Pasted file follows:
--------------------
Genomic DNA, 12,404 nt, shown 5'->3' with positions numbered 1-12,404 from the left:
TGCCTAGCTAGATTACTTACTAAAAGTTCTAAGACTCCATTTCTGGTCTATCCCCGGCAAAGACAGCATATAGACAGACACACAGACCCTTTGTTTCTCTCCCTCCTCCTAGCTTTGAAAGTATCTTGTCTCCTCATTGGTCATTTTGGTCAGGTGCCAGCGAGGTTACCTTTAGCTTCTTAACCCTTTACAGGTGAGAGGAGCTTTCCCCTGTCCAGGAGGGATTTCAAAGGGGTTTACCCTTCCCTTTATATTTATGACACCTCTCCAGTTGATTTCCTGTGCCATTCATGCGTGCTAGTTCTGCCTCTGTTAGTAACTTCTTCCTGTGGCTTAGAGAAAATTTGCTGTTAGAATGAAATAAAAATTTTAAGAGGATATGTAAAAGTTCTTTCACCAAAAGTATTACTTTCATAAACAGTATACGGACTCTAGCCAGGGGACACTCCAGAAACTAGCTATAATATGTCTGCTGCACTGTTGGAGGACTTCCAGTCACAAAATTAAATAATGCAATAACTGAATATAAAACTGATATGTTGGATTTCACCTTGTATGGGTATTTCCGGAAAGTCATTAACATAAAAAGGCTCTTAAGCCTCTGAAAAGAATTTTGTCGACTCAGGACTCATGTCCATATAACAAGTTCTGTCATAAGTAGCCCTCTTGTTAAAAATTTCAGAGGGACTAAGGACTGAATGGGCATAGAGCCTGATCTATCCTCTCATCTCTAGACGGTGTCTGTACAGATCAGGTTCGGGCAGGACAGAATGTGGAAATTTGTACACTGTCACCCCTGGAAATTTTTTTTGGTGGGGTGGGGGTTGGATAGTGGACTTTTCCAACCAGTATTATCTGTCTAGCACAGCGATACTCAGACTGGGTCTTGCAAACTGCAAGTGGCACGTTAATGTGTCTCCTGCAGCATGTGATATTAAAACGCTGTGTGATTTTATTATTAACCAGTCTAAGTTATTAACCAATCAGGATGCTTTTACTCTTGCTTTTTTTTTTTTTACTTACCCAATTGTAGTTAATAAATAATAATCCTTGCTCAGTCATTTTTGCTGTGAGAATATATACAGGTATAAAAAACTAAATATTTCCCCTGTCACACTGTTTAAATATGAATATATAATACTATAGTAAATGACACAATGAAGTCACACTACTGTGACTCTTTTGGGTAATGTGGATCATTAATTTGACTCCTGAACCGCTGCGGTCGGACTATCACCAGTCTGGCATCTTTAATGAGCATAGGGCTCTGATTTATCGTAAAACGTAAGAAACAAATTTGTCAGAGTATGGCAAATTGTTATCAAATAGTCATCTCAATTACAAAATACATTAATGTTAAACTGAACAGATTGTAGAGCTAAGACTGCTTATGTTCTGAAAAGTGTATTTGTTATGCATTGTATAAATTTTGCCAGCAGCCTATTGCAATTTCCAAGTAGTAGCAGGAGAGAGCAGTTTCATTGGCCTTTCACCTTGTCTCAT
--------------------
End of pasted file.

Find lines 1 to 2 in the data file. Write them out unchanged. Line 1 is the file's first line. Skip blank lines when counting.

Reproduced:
Genomic DNA, 12,404 nt, shown 5'->3' with positions numbered 1-12,404 from the left:
TGCCTAGCTAGATTACTTACTAAAAGTTCTAAGACTCCATTTCTGGTCTATCCCCGGCAAAGACAGCATATAGACAGACACACAGACCCTTTGTTTCTCTCCCTCCTCCTAGCTTTGAAAGTATCTTGTCTCCTCATTGGTCATTTTGGTCAGGTGCCAGCGAGGTTACCTTTAGCTTCTTAACCCTTTACAGGTGAGAGGAGCTTTCCCCTGTCCAGGAGGGATTTCAAAGGGGTTTACCCTTCCCTTTATATTTATGACACCTCTCCAGTTGATTTCCTGTGCCATTCATGCGTGCTAGTTCTGCCTCTGTTAGTAACTTCTTCCTGTGGCTTAGAGAAAATTTGCTGTTAGAATGAAATAAAAATTTTAAGAGGATATGTAAAAGTTCTTTCACCAAAAGTATTACTTTCATAAACAGTATACGGACTCTAGCCAGGGGACACTCCAGAAACTAGCTATAATATGTCTGCTGCACTGTTGGAGGACTTCCAGTCACAAAATTAAATAATGCAATAACTGAATATAAAACTGATATGTTGGATTTCACCTTGTATGGGTATTTCCGGAAAGTCATTAACATAAAAAGGCTCTTAAGCCTCTGAAAAGAATTTTGTCGACTCAGGACTCATGTCCATATAACAAGTTCTGTCATAAGTAGCCCTCTTGTTAAAAATTTCAGAGGGACTAAGGACTGAATGGGCATAGAGCCTGATCTATCCTCTCATCTCTAGACGGTGTCTGTACAGATCAGGTTCGGGCAGGACAGAATGTGGAAATTTGTACACTGTCACCCCTGGAAATTTTTTTTGGTGGGGTGGGGGTTGGATAGTGGACTTTTCCAACCAGTATTATCTGTCTAGCACAGCGATACTCAGACTGGGTCTTGCAAACTGCAAGTGGCACGTTAATGTGTCTCCTGCAGCATGTGATATTAAAACGCTGTGTGATTTTATTATTAACCAGTCTAAGTTATTAACCAATCAGGATGCTTTTACTCTTGCTTTTTTTTTTTTTACTTACCCAATTGTAGTTAATAAATAATAATCCTTGCTCAGTCATTTTTGCTGTGAGAATATATACAGGTATAAAAAACTAAATATTTCCCCTGTCACACTGTTTAAATATGAATATATAATACTATAGTAAATGACACAATGAAGTCACACTACTGTGACTCTTTTGGGTAATGTGGATCATTAATTTGACTCCTGAACCGCTGCGGTCGGACTATCACCAGTCTGGCATCTTTAATGAGCATAGGGCTCTGATTTATCGTAAAACGTAAGAAACAAATTTGTCAGAGTATGGCAAATTGTTATCAAATAGTCATCTCAATTACAAAATACATTAATGTTAAACTGAACAGATTGTAGAGCTAAGACTGCTTATGTTCTGAAAAGTGTATTTGTTATGCATTGTATAAATTTTGCCAGCAGCCTATTGCAATTTCCAAGTAGTAGCAGGAGAGAGCAGTTTCATTGGCCTTTCACCTTGTCTCAT